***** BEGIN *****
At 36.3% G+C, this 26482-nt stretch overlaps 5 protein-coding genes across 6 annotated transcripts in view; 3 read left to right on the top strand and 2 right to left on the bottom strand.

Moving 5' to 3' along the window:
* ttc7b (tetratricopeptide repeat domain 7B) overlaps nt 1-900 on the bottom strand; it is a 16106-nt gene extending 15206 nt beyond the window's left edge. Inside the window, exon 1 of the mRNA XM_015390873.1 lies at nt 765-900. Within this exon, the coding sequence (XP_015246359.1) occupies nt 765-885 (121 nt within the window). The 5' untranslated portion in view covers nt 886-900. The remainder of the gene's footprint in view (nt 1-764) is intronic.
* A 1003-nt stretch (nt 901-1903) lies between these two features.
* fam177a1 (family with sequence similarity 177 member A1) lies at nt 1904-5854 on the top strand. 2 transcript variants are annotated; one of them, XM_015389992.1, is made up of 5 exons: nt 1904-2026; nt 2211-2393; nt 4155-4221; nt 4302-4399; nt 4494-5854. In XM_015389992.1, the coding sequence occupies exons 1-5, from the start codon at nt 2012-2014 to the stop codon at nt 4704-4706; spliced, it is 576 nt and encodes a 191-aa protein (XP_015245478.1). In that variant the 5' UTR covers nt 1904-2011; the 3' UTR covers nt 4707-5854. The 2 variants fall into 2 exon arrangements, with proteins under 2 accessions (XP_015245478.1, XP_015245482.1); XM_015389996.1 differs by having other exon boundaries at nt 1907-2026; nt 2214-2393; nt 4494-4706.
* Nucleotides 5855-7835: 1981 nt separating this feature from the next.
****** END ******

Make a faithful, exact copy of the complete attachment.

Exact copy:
At 36.3% G+C, this 26482-nt stretch overlaps 5 protein-coding genes across 6 annotated transcripts in view; 3 read left to right on the top strand and 2 right to left on the bottom strand.

Moving 5' to 3' along the window:
* ttc7b (tetratricopeptide repeat domain 7B) overlaps nt 1-900 on the bottom strand; it is a 16106-nt gene extending 15206 nt beyond the window's left edge. Inside the window, exon 1 of the mRNA XM_015390873.1 lies at nt 765-900. Within this exon, the coding sequence (XP_015246359.1) occupies nt 765-885 (121 nt within the window). The 5' untranslated portion in view covers nt 886-900. The remainder of the gene's footprint in view (nt 1-764) is intronic.
* A 1003-nt stretch (nt 901-1903) lies between these two features.
* fam177a1 (family with sequence similarity 177 member A1) lies at nt 1904-5854 on the top strand. 2 transcript variants are annotated; one of them, XM_015389992.1, is made up of 5 exons: nt 1904-2026; nt 2211-2393; nt 4155-4221; nt 4302-4399; nt 4494-5854. In XM_015389992.1, the coding sequence occupies exons 1-5, from the start codon at nt 2012-2014 to the stop codon at nt 4704-4706; spliced, it is 576 nt and encodes a 191-aa protein (XP_015245478.1). In that variant the 5' UTR covers nt 1904-2011; the 3' UTR covers nt 4707-5854. The 2 variants fall into 2 exon arrangements, with proteins under 2 accessions (XP_015245478.1, XP_015245482.1); XM_015389996.1 differs by having other exon boundaries at nt 1907-2026; nt 2214-2393; nt 4494-4706.
* Nucleotides 5855-7835: 1981 nt separating this feature from the next.